358 papers with code • 3 benchmarks • 8 datasets
Causal inference is the task of drawing a conclusion about a causal connection based on the conditions of the occurrence of an effect.
Today's scene graph generation (SGG) task is still far from practical, mainly due to the severe training bias, e. g., collapsing diverse "human walk on / sit on / lay on beach" into "human on beach".
Learning individual-level causal effects from observational data, such as inferring the most effective medication for a specific patient, is a problem of growing importance for policy makers.
In addition to efficient statistical estimators of a treatment's effect, successful application of causal inference requires specifying assumptions about the mechanisms underlying observed data and testing whether they are valid, and to what extent.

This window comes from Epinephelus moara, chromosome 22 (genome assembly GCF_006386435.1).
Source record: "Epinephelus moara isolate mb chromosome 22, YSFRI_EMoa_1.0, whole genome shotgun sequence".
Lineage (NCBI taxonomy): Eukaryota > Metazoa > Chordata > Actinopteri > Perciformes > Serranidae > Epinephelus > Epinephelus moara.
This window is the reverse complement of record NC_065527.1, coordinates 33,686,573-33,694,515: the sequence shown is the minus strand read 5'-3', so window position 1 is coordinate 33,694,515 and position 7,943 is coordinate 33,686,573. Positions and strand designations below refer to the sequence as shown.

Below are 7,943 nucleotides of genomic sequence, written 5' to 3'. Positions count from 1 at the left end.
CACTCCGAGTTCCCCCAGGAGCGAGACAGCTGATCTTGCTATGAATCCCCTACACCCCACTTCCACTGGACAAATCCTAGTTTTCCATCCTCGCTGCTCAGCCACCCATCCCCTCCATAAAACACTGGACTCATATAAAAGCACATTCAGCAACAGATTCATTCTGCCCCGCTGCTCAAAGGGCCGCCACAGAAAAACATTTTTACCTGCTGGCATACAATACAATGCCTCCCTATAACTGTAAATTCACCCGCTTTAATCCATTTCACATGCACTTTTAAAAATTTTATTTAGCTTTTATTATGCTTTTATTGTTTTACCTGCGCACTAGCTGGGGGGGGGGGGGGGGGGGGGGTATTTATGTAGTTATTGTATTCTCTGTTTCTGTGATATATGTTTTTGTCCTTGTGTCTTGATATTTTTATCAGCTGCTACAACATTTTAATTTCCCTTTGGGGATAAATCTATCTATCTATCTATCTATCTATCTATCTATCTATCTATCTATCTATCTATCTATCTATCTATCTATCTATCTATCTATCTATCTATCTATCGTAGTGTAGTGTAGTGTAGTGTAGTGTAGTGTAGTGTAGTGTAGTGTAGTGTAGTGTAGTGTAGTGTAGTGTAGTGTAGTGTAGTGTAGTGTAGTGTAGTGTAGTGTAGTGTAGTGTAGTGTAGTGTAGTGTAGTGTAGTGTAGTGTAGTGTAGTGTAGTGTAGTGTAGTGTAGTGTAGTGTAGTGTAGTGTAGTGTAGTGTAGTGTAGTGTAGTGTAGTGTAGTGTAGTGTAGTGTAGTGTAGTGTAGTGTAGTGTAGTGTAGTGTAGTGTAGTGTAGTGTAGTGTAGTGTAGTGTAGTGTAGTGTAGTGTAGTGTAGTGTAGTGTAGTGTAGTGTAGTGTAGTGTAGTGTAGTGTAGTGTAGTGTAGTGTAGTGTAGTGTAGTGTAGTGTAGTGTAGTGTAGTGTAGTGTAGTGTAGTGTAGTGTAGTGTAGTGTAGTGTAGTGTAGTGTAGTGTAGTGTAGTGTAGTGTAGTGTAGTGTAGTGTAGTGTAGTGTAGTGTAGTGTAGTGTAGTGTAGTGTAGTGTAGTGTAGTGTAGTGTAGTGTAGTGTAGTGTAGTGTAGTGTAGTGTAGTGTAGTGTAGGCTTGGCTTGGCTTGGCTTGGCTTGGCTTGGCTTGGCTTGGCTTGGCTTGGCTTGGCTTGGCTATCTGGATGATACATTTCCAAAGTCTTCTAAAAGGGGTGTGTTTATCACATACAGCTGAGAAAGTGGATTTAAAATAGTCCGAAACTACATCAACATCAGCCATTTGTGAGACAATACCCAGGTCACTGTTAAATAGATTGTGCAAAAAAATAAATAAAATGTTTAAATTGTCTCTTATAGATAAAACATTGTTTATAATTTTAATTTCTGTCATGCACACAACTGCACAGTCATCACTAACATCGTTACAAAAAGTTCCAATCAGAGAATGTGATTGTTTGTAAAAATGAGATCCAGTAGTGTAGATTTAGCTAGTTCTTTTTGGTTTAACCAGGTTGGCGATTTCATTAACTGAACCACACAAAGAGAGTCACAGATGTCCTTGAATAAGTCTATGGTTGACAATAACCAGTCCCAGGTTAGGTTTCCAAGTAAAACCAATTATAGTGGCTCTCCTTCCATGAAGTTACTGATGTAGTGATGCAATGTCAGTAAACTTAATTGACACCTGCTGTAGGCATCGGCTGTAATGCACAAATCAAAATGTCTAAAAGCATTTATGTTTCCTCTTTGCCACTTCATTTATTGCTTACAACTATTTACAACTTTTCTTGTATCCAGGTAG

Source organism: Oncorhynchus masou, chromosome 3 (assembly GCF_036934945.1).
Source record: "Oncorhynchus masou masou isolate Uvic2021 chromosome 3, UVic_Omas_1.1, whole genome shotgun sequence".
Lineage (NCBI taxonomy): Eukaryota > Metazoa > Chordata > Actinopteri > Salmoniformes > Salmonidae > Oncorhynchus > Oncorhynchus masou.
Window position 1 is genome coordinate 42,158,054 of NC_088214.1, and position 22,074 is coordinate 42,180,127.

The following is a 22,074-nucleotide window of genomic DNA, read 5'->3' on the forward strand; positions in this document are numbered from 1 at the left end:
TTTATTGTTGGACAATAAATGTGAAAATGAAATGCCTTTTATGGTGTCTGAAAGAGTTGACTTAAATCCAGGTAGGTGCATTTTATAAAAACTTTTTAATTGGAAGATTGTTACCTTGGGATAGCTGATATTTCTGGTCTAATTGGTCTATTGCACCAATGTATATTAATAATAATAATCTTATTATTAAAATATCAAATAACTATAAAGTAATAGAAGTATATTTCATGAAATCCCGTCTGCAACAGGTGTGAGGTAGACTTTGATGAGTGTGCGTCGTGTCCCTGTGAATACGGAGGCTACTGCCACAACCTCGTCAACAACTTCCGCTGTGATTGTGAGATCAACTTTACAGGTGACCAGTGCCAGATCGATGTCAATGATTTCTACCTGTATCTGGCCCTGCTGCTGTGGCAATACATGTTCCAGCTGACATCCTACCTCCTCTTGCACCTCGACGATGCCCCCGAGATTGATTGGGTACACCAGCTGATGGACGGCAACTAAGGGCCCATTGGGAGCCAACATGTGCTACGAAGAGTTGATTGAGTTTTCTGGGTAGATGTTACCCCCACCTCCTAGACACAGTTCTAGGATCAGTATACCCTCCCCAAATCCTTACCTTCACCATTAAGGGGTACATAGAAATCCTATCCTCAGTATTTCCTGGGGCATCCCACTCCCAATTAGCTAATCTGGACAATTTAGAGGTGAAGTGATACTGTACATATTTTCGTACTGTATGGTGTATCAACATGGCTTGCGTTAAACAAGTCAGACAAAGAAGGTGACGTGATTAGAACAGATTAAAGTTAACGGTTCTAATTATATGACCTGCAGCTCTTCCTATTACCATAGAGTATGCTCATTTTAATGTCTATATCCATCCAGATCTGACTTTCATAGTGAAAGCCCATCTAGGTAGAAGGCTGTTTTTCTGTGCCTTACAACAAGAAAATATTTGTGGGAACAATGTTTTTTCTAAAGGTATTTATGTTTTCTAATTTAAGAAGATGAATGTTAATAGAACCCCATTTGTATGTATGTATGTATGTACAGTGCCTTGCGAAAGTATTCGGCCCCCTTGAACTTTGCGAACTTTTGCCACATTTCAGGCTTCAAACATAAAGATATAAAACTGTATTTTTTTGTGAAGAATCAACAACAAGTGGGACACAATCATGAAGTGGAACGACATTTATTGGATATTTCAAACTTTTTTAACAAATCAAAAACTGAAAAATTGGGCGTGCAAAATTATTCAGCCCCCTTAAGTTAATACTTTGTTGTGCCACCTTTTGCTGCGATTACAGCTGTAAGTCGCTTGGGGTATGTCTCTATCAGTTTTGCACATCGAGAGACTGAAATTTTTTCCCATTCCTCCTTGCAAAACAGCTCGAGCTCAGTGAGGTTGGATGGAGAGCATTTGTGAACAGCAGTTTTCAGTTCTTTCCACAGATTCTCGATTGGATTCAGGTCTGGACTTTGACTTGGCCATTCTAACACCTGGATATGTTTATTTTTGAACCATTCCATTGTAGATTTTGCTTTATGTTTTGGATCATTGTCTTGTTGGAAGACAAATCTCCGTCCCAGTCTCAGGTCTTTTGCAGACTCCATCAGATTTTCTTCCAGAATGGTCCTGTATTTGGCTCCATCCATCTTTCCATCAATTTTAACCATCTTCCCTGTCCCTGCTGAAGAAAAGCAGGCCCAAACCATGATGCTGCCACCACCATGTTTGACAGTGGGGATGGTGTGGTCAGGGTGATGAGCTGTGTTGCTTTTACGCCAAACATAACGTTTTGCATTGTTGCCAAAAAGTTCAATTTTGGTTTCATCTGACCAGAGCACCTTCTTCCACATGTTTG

We develop a Bayesian "sum-of-trees" model where each tree is constrained by a regularization prior to be a weak learner, and fitting and inference are accomplished via an iterative Bayesian backfitting MCMC algorithm that generates samples from a posterior.
We give a novel, simple and intuitive generalization-error bound showing that the expected ITE estimation error of a representation is bounded by a sum of the standard generalization-error of that representation and the distance between the treated and control distributions induced by the representation.